July 2007
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Day July 26, 2007


Improv Everywhere’s latest mission

For our latest mission, over 50 redheads rode the subway together and protested a Manhattan Wendy’s for their “racist logo.”

List of Acquired Tastes

From Wikipedia of course:

The following items are considered acquired tastes, particularly by people not from the place where it originates:

Fox Attacks Bloggers

Rapture Ready: The Unauthorized Christians United for Israel Tour

Max Blumenthal gets kicked out of another conference. This one deals with the Christians United for Israel. A group that wants to invade Iran to make Israel safe for the second coming of Christ….. At which point they will turn on the Jews of Israel.


  • Tom DeLay hoping for the apocalypse tomorrow.
  • Miscellaneous xians telling Max that they will pray for him because he is Jewish.
  • How excited the xians get when asked if they’re looking forward to Armageddon.
  • Lieberman’s appearance and praise of Rick Santorum.

If you thought the college republicans were a scary bunch, they have nothing on these christians. Watch how excited they get at the thought of killing muslims. Once again, religion is pulling us back to the Dark Ages.

The Harvard Square Chessmaster

I see the Chessmaster just about every day outside of the Au Bon Pain in front of the Holyoke Center with his setup. The rare times that I see him without an opponent he has his nose in a book about chess.

“Play the Chessmaster, $2” the sign reads. The chess master, as he calls himself, has been a fixture in front of Holyoke Center in Harvard Square ever since 1982, a year before Au Bon Pain arrived. For $2 he takes on all comers, giving them a good advantage in his game of street chess: six minutes for the challenger, and three minutes for the chess master, to complete their game. Most often he wins, as he should, for Murray Turnbull is indeed a master, having reached that certified level in 1981. His current rating, just beneath the 2,400 that designates a senior master (the top category for nationally rated players) puts him in the top 1 percent of all rated players.

Turnbull discovered chess at age 11, but by his own admission didn’t make much progress until five years later, when “I encountered some literature. You have to do a systematic study or you won’t really get anywhere.”

Even later as a student at Harvard, he didn’t get seriously hooked on the game until his third year. After dropping out of school and working briefly as a metal polisher and maker of compressors, Turnbull decided to ply his skill on the street.

(via Universal Hub)


And the Chessmaster on YouTube

What Happened to Us

Dan Perjovschi:

The Museum of Modern Art in New York will present, staring with May 2, an exhibition of the Romanian artist Dan Perjovschi. For his first solo museum exhibition in the United States, the artist will draw witty and incisive political images, in response to current events, on one wall of The Donald B. and Catherine C.Marron Atrium.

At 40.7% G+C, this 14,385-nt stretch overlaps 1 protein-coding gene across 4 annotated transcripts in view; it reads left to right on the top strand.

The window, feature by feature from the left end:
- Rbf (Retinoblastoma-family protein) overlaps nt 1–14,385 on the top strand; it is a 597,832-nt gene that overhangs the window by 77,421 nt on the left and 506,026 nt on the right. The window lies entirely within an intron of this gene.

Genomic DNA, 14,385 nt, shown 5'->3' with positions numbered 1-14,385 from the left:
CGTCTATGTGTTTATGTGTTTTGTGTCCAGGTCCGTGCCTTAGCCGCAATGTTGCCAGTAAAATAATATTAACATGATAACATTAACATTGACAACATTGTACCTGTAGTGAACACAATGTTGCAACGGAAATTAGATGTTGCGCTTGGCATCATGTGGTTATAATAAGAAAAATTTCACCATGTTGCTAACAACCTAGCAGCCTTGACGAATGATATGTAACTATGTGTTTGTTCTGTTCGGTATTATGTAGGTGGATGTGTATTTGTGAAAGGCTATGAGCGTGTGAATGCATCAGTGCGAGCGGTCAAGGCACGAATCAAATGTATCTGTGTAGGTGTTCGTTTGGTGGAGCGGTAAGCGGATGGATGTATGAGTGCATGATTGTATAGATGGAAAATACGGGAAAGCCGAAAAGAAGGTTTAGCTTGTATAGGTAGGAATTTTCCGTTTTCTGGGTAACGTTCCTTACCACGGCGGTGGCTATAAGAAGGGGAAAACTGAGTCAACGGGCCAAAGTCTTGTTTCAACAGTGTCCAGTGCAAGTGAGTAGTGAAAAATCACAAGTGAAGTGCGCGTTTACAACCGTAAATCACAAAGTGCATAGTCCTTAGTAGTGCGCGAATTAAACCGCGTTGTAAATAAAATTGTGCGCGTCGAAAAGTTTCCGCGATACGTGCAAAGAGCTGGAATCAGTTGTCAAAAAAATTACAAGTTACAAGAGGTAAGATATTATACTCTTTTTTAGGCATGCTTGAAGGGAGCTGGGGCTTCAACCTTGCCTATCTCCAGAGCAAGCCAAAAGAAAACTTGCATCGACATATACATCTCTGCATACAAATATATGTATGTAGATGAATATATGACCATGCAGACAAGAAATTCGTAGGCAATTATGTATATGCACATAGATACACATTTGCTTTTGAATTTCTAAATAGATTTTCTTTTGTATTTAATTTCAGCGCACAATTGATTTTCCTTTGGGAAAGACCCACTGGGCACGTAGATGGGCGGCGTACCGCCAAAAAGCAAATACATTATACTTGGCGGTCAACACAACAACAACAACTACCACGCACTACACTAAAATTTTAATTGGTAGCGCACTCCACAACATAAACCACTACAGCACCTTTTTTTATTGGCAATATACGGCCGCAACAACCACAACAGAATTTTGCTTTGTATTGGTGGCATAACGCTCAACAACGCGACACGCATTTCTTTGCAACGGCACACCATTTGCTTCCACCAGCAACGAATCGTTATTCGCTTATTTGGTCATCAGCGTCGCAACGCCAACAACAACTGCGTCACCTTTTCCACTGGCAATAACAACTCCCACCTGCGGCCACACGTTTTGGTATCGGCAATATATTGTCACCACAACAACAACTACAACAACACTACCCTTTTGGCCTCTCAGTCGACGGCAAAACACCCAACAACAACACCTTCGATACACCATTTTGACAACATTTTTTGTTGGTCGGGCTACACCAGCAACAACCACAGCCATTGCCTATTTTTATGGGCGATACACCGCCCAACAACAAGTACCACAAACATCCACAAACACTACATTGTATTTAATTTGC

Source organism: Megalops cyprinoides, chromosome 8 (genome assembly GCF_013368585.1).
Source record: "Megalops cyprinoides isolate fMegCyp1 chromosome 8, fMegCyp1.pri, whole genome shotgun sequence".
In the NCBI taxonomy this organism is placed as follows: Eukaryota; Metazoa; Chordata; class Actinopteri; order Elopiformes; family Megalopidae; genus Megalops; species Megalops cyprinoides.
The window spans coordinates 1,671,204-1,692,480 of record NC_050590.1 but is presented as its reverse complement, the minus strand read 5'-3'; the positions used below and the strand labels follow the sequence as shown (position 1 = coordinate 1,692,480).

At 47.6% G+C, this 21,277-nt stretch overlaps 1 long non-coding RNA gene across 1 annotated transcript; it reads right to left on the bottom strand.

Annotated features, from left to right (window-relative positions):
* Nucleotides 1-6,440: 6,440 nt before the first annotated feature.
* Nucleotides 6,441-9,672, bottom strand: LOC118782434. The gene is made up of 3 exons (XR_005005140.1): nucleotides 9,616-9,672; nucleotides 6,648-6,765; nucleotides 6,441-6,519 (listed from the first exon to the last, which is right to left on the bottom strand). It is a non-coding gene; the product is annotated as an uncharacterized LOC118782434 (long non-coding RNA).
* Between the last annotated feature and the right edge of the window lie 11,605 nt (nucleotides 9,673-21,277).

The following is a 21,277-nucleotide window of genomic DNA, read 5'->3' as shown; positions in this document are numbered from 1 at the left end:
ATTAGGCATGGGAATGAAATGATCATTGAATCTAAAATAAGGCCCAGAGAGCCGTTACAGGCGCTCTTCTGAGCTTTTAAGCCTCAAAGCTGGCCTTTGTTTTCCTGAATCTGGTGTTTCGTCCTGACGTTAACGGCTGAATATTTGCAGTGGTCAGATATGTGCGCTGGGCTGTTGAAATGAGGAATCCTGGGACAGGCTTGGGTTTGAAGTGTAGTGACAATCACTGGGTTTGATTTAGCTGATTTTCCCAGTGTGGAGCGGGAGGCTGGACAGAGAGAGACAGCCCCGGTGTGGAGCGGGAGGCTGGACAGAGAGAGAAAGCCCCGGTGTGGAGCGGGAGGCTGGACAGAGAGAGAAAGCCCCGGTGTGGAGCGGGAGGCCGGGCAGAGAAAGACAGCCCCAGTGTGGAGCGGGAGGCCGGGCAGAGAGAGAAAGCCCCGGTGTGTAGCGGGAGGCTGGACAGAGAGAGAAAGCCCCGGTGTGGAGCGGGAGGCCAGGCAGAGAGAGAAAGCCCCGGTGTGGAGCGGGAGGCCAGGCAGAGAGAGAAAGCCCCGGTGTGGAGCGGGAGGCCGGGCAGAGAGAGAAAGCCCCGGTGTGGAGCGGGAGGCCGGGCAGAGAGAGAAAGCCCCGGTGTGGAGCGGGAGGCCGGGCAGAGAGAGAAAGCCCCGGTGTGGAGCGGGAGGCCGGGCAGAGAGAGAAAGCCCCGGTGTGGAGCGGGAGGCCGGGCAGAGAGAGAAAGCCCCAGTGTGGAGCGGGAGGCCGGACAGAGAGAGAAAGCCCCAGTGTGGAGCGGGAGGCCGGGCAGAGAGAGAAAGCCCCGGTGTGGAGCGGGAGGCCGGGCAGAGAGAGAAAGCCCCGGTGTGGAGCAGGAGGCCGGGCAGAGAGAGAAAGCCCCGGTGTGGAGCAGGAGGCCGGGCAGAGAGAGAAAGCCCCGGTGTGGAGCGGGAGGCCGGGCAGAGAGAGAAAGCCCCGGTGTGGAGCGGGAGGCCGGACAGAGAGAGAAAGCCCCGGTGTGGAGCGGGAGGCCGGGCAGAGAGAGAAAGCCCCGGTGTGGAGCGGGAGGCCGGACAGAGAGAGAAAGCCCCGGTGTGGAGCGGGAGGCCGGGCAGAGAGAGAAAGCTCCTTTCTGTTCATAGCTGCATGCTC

(via Panther House)

Robert A. Heinlein’s Legacy

From the Wall Street Journal:

Heinlein brought to his work a unique combination of technical savvy–based largely on the engineering training he’d received at the U.S. Naval Academy and a career in the Navy cut short by tuberculosis in 1934–and a broad knowledge of history and foreign languages. Bemoaning the state of U.S. education in the 1970s, he wrote that “the three-legged stool of understanding is held up by history, languages and mathematics . . . if you lack any one of them you are just another ignorant peasant with dung on your boots.” Heinlein was certainly no ignorant peasant.

Though he later became well known for his anticommunism, Heinlein in the late 1930s indulged in both leftist and isolationist politics. He sold his first science-fiction story in 1939 for $70, “and there was never a chance that I would ever again look for honest work.”

Two O’Clock Trailers – Stripes

Rowling Gives Details on What the Harry Potter Epilogue Left Out

*Danger, Danger, Spoilers Ahead*


If you found the epilogue of “Harry Potter and the Deathly Hallows” rather vague, then J.K Rowling achieved her goal.

The author was shooting for “nebulous,” something “poetic.” She wanted the readers to feel as if they were looking at Platform 9¾ through the mist, unable to make out exactly who was there and who was not.

“I do, of course, have that information for you, should you require it,” she told TODAY’s Meredith Vieira rather coyly in her first interview since fans got their hands on the final book.
Ummm … yes, please!

Josh Marshall on Impeachment

A must read article at Talking Points Memo where Josh lucidly discusses the pros and cons of impeachment.

The difference between invoking a flimsy claim of privilege and simply refusing to answer has little immediate practical difference, but it’s constitutional implications are profound.

Though other events in recent months and years have had graver consequences in themselves, I’m not sure I’ve seen a more open, casual or brazen display of the attitude that the body of rules which our whole system is built on just don’t apply to this White House.

Without going into all the specifics, I think we are now moving into a situation where the White House, on various fronts, is openly ignoring the constitution, acting as though not just the law but the constitution itself, which is the fundamental law from which all the statutes gain their force and legitimacy, doesn’t apply to them.

If that is allowed to continue, the defiance will congeal into precedent. And the whole structure of our system of government will be permanently changed.

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